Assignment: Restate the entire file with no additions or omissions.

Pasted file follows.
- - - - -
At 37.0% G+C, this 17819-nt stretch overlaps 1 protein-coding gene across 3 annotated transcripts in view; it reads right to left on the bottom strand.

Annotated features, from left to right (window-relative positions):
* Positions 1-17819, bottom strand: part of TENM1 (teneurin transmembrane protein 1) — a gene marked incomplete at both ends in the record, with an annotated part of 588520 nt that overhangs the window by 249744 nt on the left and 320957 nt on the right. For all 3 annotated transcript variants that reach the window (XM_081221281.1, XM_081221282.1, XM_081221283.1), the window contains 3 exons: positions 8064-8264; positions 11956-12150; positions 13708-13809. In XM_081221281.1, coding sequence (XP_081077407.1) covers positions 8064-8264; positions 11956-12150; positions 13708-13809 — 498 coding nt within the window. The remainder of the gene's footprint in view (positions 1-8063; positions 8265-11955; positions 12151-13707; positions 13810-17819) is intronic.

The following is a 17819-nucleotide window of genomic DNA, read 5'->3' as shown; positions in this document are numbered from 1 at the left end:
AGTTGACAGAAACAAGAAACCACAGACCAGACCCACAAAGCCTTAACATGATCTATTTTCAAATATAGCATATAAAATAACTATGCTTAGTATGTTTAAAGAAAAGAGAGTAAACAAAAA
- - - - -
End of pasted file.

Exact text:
At 37.0% G+C, this 17819-nt stretch overlaps 1 protein-coding gene across 3 annotated transcripts in view; it reads right to left on the bottom strand.

Annotated features, from left to right (window-relative positions):
* Positions 1-17819, bottom strand: part of TENM1 (teneurin transmembrane protein 1) — a gene marked incomplete at both ends in the record, with an annotated part of 588520 nt that overhangs the window by 249744 nt on the left and 320957 nt on the right. For all 3 annotated transcript variants that reach the window (XM_081221281.1, XM_081221282.1, XM_081221283.1), the window contains 3 exons: positions 8064-8264; positions 11956-12150; positions 13708-13809. In XM_081221281.1, coding sequence (XP_081077407.1) covers positions 8064-8264; positions 11956-12150; positions 13708-13809 — 498 coding nt within the window. The remainder of the gene's footprint in view (positions 1-8063; positions 8265-11955; positions 12151-13707; positions 13810-17819) is intronic.

The following is a 17819-nucleotide window of genomic DNA, read 5'->3' as shown; positions in this document are numbered from 1 at the left end:
AGTTGACAGAAACAAGAAACCACAGACCAGACCCACAAAGCCTTAACATGATCTATTTTCAAATATAGCATATAAAATAACTATGCTTAGTATGTTTAAAGAAAAGAGAGTAAACAAAAA